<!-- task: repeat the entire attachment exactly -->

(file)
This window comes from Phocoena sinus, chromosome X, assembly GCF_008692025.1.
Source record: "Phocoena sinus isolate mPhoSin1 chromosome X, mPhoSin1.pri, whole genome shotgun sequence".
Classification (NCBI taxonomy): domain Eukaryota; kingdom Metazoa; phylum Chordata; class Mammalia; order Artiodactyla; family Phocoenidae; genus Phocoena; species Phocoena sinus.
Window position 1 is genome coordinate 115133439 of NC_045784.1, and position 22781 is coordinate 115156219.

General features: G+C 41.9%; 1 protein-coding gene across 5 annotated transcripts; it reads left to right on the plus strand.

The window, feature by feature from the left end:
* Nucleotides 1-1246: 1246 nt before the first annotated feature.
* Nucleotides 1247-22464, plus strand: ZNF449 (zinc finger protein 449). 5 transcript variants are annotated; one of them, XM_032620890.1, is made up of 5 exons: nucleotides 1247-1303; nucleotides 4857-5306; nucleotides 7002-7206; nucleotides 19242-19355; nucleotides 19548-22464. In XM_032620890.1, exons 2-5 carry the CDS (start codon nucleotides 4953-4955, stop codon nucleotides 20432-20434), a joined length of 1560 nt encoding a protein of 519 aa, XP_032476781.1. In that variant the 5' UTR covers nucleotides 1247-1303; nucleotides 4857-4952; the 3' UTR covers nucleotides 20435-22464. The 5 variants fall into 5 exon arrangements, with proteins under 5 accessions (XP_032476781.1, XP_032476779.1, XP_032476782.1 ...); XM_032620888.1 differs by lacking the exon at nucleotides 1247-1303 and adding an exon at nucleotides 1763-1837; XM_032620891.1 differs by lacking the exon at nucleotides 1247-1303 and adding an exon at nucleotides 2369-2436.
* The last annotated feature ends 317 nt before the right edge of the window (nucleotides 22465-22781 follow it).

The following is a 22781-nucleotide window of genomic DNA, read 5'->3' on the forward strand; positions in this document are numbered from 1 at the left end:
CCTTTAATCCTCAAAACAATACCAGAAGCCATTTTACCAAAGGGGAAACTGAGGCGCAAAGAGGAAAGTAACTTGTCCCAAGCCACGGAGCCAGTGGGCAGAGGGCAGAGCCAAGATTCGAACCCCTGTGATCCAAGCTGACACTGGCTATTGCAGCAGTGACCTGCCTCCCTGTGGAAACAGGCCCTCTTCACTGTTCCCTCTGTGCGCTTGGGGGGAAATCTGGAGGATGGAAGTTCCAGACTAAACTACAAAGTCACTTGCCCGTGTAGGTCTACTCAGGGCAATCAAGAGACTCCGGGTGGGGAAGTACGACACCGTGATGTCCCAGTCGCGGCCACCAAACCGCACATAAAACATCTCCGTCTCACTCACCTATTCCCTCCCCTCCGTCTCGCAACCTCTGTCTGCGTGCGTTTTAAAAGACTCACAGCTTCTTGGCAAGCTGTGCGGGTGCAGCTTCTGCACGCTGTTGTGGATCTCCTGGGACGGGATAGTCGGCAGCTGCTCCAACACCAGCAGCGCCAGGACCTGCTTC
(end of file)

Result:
This window comes from Phocoena sinus, chromosome X, assembly GCF_008692025.1.
Source record: "Phocoena sinus isolate mPhoSin1 chromosome X, mPhoSin1.pri, whole genome shotgun sequence".
Classification (NCBI taxonomy): domain Eukaryota; kingdom Metazoa; phylum Chordata; class Mammalia; order Artiodactyla; family Phocoenidae; genus Phocoena; species Phocoena sinus.
Window position 1 is genome coordinate 115133439 of NC_045784.1, and position 22781 is coordinate 115156219.

General features: G+C 41.9%; 1 protein-coding gene across 5 annotated transcripts; it reads left to right on the plus strand.

The window, feature by feature from the left end:
* Nucleotides 1-1246: 1246 nt before the first annotated feature.
* Nucleotides 1247-22464, plus strand: ZNF449 (zinc finger protein 449). 5 transcript variants are annotated; one of them, XM_032620890.1, is made up of 5 exons: nucleotides 1247-1303; nucleotides 4857-5306; nucleotides 7002-7206; nucleotides 19242-19355; nucleotides 19548-22464. In XM_032620890.1, exons 2-5 carry the CDS (start codon nucleotides 4953-4955, stop codon nucleotides 20432-20434), a joined length of 1560 nt encoding a protein of 519 aa, XP_032476781.1. In that variant the 5' UTR covers nucleotides 1247-1303; nucleotides 4857-4952; the 3' UTR covers nucleotides 20435-22464. The 5 variants fall into 5 exon arrangements, with proteins under 5 accessions (XP_032476781.1, XP_032476779.1, XP_032476782.1 ...); XM_032620888.1 differs by lacking the exon at nucleotides 1247-1303 and adding an exon at nucleotides 1763-1837; XM_032620891.1 differs by lacking the exon at nucleotides 1247-1303 and adding an exon at nucleotides 2369-2436.
* The last annotated feature ends 317 nt before the right edge of the window (nucleotides 22465-22781 follow it).

The following is a 22781-nucleotide window of genomic DNA, read 5'->3' on the forward strand; positions in this document are numbered from 1 at the left end:
CCTTTAATCCTCAAAACAATACCAGAAGCCATTTTACCAAAGGGGAAACTGAGGCGCAAAGAGGAAAGTAACTTGTCCCAAGCCACGGAGCCAGTGGGCAGAGGGCAGAGCCAAGATTCGAACCCCTGTGATCCAAGCTGACACTGGCTATTGCAGCAGTGACCTGCCTCCCTGTGGAAACAGGCCCTCTTCACTGTTCCCTCTGTGCGCTTGGGGGGAAATCTGGAGGATGGAAGTTCCAGACTAAACTACAAAGTCACTTGCCCGTGTAGGTCTACTCAGGGCAATCAAGAGACTCCGGGTGGGGAAGTACGACACCGTGATGTCCCAGTCGCGGCCACCAAACCGCACATAAAACATCTCCGTCTCACTCACCTATTCCCTCCCCTCCGTCTCGCAACCTCTGTCTGCGTGCGTTTTAAAAGACTCACAGCTTCTTGGCAAGCTGTGCGGGTGCAGCTTCTGCACGCTGTTGTGGATCTCCTGGGACGGGATAGTCGGCAGCTGCTCCAACACCAGCAGCGCCAGGACCTGCTTC